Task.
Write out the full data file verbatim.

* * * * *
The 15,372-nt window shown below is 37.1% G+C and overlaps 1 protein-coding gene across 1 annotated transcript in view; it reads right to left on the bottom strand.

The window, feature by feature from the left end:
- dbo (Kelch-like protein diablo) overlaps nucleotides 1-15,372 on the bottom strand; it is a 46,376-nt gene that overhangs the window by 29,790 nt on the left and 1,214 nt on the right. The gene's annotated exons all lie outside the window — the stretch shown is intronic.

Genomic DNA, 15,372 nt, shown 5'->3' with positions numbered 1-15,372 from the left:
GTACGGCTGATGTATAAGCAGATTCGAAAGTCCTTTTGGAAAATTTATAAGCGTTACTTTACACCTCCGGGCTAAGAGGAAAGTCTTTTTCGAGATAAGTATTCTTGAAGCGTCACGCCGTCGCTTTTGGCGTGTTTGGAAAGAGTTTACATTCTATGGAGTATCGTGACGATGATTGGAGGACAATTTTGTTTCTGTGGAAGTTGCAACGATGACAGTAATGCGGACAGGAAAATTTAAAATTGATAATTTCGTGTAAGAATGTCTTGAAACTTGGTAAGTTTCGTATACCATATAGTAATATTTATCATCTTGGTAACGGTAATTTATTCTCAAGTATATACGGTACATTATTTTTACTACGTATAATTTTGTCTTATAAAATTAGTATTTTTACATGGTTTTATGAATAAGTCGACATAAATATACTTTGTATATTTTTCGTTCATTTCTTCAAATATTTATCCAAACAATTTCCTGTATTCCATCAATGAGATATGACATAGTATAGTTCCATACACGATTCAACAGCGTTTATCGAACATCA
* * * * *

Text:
The 15,372-nt window shown below is 37.1% G+C and overlaps 1 protein-coding gene across 1 annotated transcript in view; it reads right to left on the bottom strand.

The window, feature by feature from the left end:
- dbo (Kelch-like protein diablo) overlaps nucleotides 1-15,372 on the bottom strand; it is a 46,376-nt gene that overhangs the window by 29,790 nt on the left and 1,214 nt on the right. The gene's annotated exons all lie outside the window — the stretch shown is intronic.

Genomic DNA, 15,372 nt, shown 5'->3' with positions numbered 1-15,372 from the left:
GTACGGCTGATGTATAAGCAGATTCGAAAGTCCTTTTGGAAAATTTATAAGCGTTACTTTACACCTCCGGGCTAAGAGGAAAGTCTTTTTCGAGATAAGTATTCTTGAAGCGTCACGCCGTCGCTTTTGGCGTGTTTGGAAAGAGTTTACATTCTATGGAGTATCGTGACGATGATTGGAGGACAATTTTGTTTCTGTGGAAGTTGCAACGATGACAGTAATGCGGACAGGAAAATTTAAAATTGATAATTTCGTGTAAGAATGTCTTGAAACTTGGTAAGTTTCGTATACCATATAGTAATATTTATCATCTTGGTAACGGTAATTTATTCTCAAGTATATACGGTACATTATTTTTACTACGTATAATTTTGTCTTATAAAATTAGTATTTTTACATGGTTTTATGAATAAGTCGACATAAATATACTTTGTATATTTTTCGTTCATTTCTTCAAATATTTATCCAAACAATTTCCTGTATTCCATCAATGAGATATGACATAGTATAGTTCCATACACGATTCAACAGCGTTTATCGAACATCA